NME Radar: Breakout

Ritt Momney: Salt Lake City’s lo-fi indie hero channels lockdown misery into spirited pop cover

The Utah indie project's cover of Corine Bailey Rae’s ‘Put Your Records On’ was recorded to put a smile on Jack Rutter's face – and following the song's viral blow-up, the world is grinning ear-to-ear with him

Each week in Breakout, we talk to the emerging stars blowing up right now – whether it be a huge viral moment, killer new track or an eye-popping video – these are the rising artists certain to dominate the near future

In April Jack Rutter cut loose from his usual introspective indie with a, er, cover of Corine Bailey Rae’s, ‘Put Your Records On’. It was a move born out of the bleak misery of lockdown, meant simply to offer an uplifting escape for himself and listeners, but it also became career defining moment for the Salt Lake City artist.

This particular viral surge came about when a user put the track over a makeup video on a TikTok, with a hastily done ten second makeup job transitioning into works of art that have had hours put into them. The trend rapidly spread and his version now boasts a whopping fifty million listeners on Spotify.

Pre-viral fame, Ritt Momney was a modest Salt Lake City based indie project taking their name from a tongue-in-cheek spoonerism on Utah’s Republican Senator and former Presidential candidate Mitt Romney, a moniker which stuck after a throwaway suggestion from an old bandmate. Now though, Rutter operates as a solo outlet after his past members left on Mormon missions and he drifted away from the religion, something which has been a driving force in the emotionally dense indie-pop.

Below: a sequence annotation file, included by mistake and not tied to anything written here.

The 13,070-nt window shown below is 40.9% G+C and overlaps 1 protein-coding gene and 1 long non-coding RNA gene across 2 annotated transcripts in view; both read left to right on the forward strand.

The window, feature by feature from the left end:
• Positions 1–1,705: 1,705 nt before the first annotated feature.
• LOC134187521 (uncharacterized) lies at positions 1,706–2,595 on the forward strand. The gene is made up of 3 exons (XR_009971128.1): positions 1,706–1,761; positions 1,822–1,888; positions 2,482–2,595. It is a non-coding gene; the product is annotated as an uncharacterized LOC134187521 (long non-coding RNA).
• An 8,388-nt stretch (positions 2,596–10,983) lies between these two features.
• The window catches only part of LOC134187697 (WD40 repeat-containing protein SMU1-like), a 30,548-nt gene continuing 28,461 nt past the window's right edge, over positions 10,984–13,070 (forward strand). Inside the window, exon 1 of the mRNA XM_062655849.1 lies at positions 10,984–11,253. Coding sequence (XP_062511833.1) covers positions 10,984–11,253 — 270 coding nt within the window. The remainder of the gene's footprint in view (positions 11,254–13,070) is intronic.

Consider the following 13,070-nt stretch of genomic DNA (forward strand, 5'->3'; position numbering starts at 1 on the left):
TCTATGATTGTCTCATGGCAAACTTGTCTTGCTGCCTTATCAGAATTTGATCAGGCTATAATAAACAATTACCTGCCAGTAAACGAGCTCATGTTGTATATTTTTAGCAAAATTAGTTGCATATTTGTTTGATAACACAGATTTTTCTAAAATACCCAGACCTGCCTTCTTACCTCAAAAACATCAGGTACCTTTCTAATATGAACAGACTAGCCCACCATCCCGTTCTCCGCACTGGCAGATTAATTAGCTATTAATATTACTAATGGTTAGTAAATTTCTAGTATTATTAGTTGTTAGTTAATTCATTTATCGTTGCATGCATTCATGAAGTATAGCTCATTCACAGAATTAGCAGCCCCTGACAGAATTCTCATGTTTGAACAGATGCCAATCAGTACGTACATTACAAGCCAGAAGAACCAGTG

2019’s debut album ‘Her And All My Friends’ tackles some of those feelings from that turbulent period head on, including his girlfriend moving to college and emotions of loss and struggle. The sparse and pensive lo-fi record brings together heartworn vocals and pensive keys with brutal fragility. Quite the contrast to the soulful cover that brought the artist to the fore. NME caught up with Rutter to discuss his wild break and this juxtaposition.

What inspired you to cover ‘Put Your Records On’ in the first place?

“I decided to cover it right after the pandemic really started shutting everything down in America. I was supposed to be on tour, we did two shows and then the rest got cancelled. Then I was just back at home thinking, there’s nothing to do. Everybody was depressed and dreary and I remembered that song because my mum always used to play it in the car when I was a kid, if someone asked ‘what’s the most positive and helpful song you could think of right now?’, I felt it would always be that song. It reminds me of the simpler time of riding in your mums car and going to soccer practice or whatever. It’s definitely always stuck with me.”

So it was about uplifting you as much as anyone else?

“Yeah, it was really nice working on it. A lot of my other music is pretty heavy for me and it’s really personal and darker. I felt like I just couldn’t do that at that time because everything was already so dark. It was pretty therapeutic to work on it and to really revisit that song. I think that song can really mean a lot to someone who feels pretty down, I guess. That’s probably part of the point of the song in the first place back when they wrote it. So I was trying to release something that helped me and could maybe help other people feel a little bit better about everything.”

What was the moment like when you realised it was blowing up?

“It was super crazy and random. I really didn’t have any high expectations for it. But I guess it’s become this career-defining thing so it’s been really cool and awesome. I saw on TikTok it was doing well and then within a couple nights it really shot up. A few days before, I was looking through all the videos people have made and I saw a few of what ended up being the actual trend. I was like, ‘oh that’s cool, there’s a trend going’, there’s these different people doing the same thing to it. The stars just have to totally align for something like this to happen.”

What are your thoughts on music going viral through TikTok?